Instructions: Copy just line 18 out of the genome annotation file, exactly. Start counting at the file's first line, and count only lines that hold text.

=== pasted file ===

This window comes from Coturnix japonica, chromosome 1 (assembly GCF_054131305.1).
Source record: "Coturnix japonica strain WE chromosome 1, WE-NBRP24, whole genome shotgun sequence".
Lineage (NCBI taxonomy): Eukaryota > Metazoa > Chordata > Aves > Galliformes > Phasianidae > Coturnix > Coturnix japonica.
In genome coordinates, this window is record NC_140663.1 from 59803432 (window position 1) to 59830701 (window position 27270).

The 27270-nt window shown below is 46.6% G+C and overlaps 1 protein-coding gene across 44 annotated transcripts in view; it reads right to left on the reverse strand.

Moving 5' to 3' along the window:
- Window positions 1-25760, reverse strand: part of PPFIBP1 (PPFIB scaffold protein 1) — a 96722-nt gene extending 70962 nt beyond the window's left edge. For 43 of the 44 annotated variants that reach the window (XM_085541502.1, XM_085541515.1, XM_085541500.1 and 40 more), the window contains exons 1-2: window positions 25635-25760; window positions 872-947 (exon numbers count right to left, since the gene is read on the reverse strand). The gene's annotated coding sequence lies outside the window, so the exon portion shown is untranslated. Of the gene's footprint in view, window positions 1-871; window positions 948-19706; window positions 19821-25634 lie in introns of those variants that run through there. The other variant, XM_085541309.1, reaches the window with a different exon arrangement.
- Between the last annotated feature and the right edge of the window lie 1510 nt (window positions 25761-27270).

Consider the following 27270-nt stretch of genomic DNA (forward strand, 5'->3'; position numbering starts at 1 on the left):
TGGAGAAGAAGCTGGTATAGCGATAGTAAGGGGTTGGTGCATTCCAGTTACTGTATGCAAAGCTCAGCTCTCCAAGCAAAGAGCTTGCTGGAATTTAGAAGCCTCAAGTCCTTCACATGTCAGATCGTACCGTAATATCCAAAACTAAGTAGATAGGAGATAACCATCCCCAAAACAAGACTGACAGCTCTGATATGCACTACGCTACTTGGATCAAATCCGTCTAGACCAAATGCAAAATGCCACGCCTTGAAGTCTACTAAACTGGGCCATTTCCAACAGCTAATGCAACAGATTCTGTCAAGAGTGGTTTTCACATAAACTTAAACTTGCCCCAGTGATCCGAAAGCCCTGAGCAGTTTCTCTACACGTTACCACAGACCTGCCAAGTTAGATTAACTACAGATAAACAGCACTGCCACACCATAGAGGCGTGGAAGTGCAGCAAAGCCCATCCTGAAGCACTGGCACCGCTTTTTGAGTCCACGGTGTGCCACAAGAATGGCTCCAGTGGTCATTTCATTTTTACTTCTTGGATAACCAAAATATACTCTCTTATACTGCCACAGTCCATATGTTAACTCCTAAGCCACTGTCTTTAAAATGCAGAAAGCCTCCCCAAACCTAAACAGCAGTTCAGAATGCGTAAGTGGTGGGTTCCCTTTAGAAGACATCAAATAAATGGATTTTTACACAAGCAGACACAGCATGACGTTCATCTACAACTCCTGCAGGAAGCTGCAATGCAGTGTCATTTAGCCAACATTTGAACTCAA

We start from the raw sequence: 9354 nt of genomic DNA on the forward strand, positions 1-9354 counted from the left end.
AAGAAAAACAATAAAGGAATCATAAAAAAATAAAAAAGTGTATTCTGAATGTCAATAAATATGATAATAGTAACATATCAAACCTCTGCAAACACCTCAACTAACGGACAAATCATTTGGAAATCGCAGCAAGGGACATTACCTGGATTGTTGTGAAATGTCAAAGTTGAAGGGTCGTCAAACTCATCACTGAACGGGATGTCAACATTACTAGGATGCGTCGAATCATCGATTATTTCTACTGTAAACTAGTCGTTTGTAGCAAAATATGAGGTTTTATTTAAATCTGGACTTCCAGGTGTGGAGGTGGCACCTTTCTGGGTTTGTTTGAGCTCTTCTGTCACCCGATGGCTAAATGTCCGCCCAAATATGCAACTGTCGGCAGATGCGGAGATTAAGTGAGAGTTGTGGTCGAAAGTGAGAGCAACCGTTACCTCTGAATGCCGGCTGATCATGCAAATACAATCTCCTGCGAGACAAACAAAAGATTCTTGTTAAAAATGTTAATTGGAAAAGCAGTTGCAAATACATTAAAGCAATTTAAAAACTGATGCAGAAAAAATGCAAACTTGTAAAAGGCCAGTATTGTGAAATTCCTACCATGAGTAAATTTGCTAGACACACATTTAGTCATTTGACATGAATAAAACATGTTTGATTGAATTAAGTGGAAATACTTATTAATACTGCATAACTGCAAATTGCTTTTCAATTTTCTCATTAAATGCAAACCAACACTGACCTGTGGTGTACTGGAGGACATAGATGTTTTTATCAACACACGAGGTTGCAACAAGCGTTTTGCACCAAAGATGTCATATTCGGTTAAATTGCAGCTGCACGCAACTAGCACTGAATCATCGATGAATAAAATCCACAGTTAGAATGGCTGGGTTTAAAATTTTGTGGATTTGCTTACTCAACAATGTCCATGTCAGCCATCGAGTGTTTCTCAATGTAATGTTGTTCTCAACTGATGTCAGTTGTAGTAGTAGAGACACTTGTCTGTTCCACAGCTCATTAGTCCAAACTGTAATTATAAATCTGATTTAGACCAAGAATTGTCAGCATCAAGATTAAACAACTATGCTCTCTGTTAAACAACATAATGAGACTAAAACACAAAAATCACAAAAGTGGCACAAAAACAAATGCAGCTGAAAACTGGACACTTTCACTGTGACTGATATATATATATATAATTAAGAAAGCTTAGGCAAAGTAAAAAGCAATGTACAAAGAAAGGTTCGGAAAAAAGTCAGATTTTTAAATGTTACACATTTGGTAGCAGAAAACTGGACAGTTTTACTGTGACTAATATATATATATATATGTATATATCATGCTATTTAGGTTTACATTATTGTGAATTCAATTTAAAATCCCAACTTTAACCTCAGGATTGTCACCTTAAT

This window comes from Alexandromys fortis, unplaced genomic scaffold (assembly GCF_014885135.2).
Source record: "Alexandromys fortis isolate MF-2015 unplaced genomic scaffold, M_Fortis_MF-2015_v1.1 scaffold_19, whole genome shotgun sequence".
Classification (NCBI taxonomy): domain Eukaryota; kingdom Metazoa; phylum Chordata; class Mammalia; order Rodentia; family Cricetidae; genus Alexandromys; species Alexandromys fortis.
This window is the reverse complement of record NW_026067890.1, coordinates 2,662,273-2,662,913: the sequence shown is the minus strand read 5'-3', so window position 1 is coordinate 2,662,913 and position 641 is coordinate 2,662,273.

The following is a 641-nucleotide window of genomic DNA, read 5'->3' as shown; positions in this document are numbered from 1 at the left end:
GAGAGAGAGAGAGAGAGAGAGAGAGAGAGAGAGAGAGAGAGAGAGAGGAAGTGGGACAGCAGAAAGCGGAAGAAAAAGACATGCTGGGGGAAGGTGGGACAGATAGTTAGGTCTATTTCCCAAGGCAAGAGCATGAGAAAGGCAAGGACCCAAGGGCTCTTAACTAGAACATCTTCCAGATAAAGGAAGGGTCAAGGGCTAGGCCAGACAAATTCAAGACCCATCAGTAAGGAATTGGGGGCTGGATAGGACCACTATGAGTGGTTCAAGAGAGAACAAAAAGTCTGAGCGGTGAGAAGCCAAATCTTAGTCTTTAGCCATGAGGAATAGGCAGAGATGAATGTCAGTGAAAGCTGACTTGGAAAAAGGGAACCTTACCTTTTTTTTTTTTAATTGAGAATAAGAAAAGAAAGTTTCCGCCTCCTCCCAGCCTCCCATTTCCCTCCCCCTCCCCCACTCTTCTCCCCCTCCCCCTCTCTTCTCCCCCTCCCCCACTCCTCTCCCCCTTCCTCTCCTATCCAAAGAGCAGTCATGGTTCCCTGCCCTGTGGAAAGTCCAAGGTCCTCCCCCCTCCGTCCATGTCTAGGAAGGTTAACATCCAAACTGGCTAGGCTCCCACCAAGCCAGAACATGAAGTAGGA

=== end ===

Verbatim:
GAGAGAGAGAGAGAGAGAGAGAGAGAGAGAGAGAGAGAGAGAGAGAGGAAGTGGGACAGCAGAAAGCGGAAGAAAAAGACATGCTGGGGGAAGGTGGGACAGATAGTTAGGTCTATTTCCCAAGGCAAGAGCATGAGAAAGGCAAGGACCCAAGGGCTCTTAACTAGAACATCTTCCAGATAAAGGAAGGGTCAAGGGCTAGGCCAGACAAATTCAAGACCCATCAGTAAGGAATTGGGGGCTGGATAGGACCACTATGAGTGGTTCAAGAGAGAACAAAAAGTCTGAGCGGTGAGAAGCCAAATCTTAGTCTTTAGCCATGAGGAATAGGCAGAGATGAATGTCAGTGAAAGCTGACTTGGAAAAAGGGAACCTTACCTTTTTTTTTTTTAATTGAGAATAAGAAAAGAAAGTTTCCGCCTCCTCCCAGCCTCCCATTTCCCTCCCCCTCCCCCACTCTTCTCCCCCTCCCCCTCTCTTCTCCCCCTCCCCCACTCCTCTCCCCCTTCCTCTCCTATCCAAAGAGCAGTCATGGTTCCCTGCCCTGTGGAAAGTCCAAGGTCCTCCCCCCTCCGTCCATGTCTAGGAAGGTTAACATCCAAACTGGCTAGGCTCCCACCAAGCCAGAACATGAAGTAGGA